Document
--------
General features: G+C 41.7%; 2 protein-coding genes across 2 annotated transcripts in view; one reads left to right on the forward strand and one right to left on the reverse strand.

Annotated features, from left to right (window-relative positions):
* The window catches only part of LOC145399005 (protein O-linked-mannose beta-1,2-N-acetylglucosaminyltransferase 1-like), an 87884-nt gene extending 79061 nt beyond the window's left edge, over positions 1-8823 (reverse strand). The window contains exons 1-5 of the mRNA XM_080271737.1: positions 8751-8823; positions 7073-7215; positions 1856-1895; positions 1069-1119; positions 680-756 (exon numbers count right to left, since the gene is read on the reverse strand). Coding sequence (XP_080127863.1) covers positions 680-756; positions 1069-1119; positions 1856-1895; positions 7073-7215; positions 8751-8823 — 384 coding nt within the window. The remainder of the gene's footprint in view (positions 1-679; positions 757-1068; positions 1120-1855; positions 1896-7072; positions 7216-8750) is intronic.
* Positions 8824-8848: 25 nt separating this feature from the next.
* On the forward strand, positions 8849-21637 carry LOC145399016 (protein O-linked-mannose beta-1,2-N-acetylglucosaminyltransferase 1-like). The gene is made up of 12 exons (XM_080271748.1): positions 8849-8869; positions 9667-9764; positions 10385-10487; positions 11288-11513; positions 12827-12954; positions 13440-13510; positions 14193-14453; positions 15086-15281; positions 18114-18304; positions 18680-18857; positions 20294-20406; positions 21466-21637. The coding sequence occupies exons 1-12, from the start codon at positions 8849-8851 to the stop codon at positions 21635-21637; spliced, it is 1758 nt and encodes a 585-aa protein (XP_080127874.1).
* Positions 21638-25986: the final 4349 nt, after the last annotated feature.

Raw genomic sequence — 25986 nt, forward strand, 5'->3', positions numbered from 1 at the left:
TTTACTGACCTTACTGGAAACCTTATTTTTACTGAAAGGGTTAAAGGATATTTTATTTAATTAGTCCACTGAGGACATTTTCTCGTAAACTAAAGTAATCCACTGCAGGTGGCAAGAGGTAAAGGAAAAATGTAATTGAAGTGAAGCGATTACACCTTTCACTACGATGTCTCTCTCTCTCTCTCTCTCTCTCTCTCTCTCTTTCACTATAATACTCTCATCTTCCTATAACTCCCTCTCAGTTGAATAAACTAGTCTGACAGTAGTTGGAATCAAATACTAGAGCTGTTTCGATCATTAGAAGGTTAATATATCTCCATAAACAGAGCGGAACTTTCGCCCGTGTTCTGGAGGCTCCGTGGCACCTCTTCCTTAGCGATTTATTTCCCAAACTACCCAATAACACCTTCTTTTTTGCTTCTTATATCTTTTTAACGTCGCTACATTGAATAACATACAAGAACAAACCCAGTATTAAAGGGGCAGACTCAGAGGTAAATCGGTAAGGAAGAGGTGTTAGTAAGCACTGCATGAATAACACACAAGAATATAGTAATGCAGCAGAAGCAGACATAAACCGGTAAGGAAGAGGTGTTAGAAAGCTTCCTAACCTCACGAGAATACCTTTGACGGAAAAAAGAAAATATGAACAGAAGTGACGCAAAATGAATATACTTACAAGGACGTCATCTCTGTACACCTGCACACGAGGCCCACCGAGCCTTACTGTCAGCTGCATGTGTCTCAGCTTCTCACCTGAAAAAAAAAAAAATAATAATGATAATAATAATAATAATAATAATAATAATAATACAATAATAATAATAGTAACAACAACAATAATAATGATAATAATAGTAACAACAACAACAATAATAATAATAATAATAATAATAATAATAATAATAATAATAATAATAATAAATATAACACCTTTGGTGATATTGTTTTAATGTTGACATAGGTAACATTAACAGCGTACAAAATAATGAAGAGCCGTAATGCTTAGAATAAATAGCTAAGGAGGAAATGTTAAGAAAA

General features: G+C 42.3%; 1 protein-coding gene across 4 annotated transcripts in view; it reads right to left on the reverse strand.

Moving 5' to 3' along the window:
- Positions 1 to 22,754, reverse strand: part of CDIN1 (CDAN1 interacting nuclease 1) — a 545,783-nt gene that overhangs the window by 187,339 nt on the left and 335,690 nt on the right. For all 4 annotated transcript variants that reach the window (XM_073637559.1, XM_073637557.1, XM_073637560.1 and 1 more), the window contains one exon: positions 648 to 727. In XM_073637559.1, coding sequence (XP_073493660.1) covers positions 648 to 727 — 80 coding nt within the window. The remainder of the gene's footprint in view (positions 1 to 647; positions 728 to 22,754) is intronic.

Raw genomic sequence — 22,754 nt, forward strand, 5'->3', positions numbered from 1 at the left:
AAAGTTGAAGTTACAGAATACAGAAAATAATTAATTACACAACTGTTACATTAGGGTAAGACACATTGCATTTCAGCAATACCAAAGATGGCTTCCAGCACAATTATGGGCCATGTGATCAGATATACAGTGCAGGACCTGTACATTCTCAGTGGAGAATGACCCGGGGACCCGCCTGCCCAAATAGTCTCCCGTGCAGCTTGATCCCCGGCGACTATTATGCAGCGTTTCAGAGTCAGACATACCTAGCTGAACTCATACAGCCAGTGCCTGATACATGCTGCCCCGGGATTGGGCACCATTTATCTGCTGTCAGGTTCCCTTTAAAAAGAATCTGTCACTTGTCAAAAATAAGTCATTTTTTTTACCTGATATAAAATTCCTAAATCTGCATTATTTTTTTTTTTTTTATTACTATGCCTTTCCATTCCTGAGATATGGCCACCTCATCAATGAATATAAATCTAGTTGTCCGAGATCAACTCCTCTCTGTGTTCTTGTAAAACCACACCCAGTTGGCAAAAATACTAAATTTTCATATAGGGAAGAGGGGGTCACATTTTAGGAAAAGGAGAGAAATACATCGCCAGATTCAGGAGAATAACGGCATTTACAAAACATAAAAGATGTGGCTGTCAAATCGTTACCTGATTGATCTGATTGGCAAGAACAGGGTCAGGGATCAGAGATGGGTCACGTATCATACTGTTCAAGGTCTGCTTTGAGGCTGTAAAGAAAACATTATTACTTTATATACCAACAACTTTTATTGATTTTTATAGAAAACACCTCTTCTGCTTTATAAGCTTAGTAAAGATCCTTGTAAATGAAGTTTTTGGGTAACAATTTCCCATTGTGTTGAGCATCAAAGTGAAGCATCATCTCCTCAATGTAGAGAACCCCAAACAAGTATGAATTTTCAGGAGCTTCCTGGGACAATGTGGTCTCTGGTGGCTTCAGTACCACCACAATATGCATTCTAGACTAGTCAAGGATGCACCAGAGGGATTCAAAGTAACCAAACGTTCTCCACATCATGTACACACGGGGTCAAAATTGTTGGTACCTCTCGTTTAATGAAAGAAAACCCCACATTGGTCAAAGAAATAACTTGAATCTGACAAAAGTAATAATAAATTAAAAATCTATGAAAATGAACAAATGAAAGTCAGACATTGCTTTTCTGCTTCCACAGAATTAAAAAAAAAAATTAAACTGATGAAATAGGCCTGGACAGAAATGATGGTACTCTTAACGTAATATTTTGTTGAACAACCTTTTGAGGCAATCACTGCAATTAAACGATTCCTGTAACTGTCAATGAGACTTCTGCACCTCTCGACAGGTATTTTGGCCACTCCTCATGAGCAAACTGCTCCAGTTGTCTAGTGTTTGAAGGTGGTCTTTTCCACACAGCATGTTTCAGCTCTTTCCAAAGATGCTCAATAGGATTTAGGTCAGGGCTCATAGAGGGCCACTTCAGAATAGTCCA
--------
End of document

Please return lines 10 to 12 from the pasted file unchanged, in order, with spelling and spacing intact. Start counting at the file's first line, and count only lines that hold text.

Moving 5' to 3' along the window:
- Positions 1 to 22,754, reverse strand: part of CDIN1 (CDAN1 interacting nuclease 1) — a 545,783-nt gene that overhangs the window by 187,339 nt on the left and 335,690 nt on the right. For all 4 annotated transcript variants that reach the window (XM_073637559.1, XM_073637557.1, XM_073637560.1 and 1 more), the window contains one exon: positions 648 to 727. In XM_073637559.1, coding sequence (XP_073493660.1) covers positions 648 to 727 — 80 coding nt within the window. The remainder of the gene's footprint in view (positions 1 to 647; positions 728 to 22,754) is intronic.

Raw genomic sequence — 22,754 nt, forward strand, 5'->3', positions numbered from 1 at the left: